As I write this, it’s mid-December, which means it’s the time of the year when every newspaper article, trend roundup, talk-show segment, television advert and sentimental think-piece begins with ‘it’s that time of the year when.’ For me, it’s the time of year when Led Zeppelin’s ‘What Is and What Should Never Be’ loops through my skull like the perpetually falling glitter in a snow globe. (And yes, I consider myself very lucky, indeed. It’s the time of year when there are certainly worse earworms to contend with.) I’ve come to reason that this song gets lodged in my brain every December because the title points to every industry-watcher’s favourite holiday-time parlour game: trend forecasting. And so, I figured I’d use this issue’s column to take a minute to consider, first, what is. As far as the whisky world goes, at least.
At this moment, supply chain tie-ups and driver shortages have whisky makers all over the world sitting around waiting for glass bottles, cork closures, labels and, in some cases, yeast, grain, and wood staves. Fuel prices are high, inflation is looming like a dark, bloated cloud and, to make matters even more expensive, costs on shipping containers are multiple times more than they were two years ago.
Also, just in from the Department of End of Times, the popular brand Barefoot Wine, which is helmed by a woman who is, according to the website, the most awarded winemaker in the US, launched an Oreo-themed wine and the internet was split over its response: one half emphatically relieved and the other half just crushed. While we’re on the topic of not-whisky, according to data analytics firm Nielsen, sales of non-alcoholic beverages rose 33.2 per cent in 2021, which amounts to US$331 million in sales. Non-alcoholic beer and cider sales increased by 31.7 per cent. Even more eye-popping, sales of non-alcoholic spirits grew 113.4 per cent.
Judging by that quick index, it would seem that this isn’t quite whisky’s boom time. And yet, just a few nights earlier, the bar world’s best and brightest gathered in London for World’s 50 Best Bars, giving the impression that creative, influential bartenders deem Covid a stumbling block, not a boulder blocking-progress. (London’s Connaught took home top prize.) The week before, the American Craft Spirits Association held its annual conference in person in Louisville. Social media was flooded with photos of joyous reunions and happy distillers brandishing prizes and new releases.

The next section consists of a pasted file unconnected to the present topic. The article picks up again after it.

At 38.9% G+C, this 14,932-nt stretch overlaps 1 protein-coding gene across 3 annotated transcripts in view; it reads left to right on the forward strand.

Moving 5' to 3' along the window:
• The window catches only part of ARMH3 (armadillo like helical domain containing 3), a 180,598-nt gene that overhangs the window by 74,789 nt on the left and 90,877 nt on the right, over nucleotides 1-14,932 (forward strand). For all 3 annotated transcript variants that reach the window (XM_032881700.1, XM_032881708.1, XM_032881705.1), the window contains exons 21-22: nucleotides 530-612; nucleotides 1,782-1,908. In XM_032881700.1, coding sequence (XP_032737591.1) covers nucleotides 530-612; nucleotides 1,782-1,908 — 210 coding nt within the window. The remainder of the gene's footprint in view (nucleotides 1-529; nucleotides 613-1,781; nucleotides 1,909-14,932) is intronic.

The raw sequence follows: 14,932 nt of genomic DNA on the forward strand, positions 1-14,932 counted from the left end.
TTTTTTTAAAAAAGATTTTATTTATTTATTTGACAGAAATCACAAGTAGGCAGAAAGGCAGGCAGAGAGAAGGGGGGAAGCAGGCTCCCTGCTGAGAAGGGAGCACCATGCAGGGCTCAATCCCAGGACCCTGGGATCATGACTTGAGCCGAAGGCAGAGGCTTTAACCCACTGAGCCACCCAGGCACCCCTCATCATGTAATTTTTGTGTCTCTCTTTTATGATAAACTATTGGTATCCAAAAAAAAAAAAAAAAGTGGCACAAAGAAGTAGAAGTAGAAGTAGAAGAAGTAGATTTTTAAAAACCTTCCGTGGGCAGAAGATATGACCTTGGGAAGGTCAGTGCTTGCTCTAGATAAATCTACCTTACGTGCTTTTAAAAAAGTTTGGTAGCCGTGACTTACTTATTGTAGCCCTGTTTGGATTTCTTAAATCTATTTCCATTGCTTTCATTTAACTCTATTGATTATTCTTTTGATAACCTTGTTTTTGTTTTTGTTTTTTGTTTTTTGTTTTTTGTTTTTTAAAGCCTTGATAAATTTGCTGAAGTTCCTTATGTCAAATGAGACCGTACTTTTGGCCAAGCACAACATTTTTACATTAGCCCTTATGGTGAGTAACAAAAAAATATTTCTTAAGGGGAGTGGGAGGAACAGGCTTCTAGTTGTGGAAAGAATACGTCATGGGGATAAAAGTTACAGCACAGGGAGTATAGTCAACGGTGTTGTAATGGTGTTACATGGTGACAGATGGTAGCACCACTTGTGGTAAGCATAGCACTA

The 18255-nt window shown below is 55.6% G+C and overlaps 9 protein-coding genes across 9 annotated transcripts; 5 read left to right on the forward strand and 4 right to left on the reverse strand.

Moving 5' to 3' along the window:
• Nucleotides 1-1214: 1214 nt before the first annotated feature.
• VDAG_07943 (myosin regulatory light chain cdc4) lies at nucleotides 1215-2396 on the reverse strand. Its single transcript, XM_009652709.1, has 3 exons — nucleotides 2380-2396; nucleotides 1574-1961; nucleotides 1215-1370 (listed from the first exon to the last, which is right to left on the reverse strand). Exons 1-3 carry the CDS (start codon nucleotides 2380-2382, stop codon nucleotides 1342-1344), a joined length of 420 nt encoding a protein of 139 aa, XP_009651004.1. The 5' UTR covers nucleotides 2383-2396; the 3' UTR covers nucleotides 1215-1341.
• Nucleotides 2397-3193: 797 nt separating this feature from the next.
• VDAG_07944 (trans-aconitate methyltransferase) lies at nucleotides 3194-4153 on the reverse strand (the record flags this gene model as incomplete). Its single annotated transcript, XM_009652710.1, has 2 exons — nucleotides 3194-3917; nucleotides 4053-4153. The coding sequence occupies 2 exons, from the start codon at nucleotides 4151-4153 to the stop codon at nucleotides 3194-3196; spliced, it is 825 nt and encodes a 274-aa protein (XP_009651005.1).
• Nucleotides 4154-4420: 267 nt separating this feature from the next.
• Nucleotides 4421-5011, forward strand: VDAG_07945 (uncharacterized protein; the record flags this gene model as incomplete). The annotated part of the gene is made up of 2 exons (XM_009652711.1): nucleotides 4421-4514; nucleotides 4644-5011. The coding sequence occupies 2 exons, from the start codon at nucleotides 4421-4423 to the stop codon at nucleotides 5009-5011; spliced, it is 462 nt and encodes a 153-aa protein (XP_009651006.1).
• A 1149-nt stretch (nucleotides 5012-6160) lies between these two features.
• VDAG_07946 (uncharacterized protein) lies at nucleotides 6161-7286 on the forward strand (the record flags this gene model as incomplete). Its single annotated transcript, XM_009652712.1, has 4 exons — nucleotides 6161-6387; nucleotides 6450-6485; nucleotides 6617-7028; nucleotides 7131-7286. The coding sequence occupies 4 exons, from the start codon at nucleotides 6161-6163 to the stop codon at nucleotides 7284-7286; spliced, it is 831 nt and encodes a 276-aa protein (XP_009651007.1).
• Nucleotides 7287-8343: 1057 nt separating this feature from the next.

What’s more, during the few weeks I spent in Scotland two months ago, I spoke to distillery workers who said they couldn’t age whisky fast enough. Since the pandemic started, I’ve spoken with store owners, distillers and bar managers who all said the same thing: there’s nary a private barrel to be bought, so desperate are distillers to stow away any and all spirit that trickles off their stills. Demand, it appears, is indeed brisk. In even better news, at the end of October, the EU and US announced an agreement to lift the 25 per cent tariffs on American whiskey, which had been in place since 2018 as a retaliatory measure against the Trump administration’s tariffs on aluminium and steel.
I haven’t even called out any of the exceptional whiskies introduced in 2021 that I tried, like those from Keeper’s Heart – produced in Minneapolis in the classic triple-distillation style of Ireland because it’s made by Brian Nation, formerly of Irish Distillers – and some choice expressions from New Riff Distillery in Northern Kentucky, which is always known for its forward thinking.
As for the second part of the song, I’ll help myself to some poetic license and ask: what should be? I could certainly do with fewer celebrity brands in 2022, as I prefer to choose my whisky based on how and by whom it’s made, not by who endorses it. All signs point to the continued upward trajectory of canned cocktails, experimental whiskey releases, products distilled from heritage grains, and big, burly cask-strength whiskeys.
But I’m merely a trend-watcher. I’ve no control, which explains the other melody lodged in my brain at this time of year: Doris Day chirping “Que Sera Sera.” The future’s not ours to see.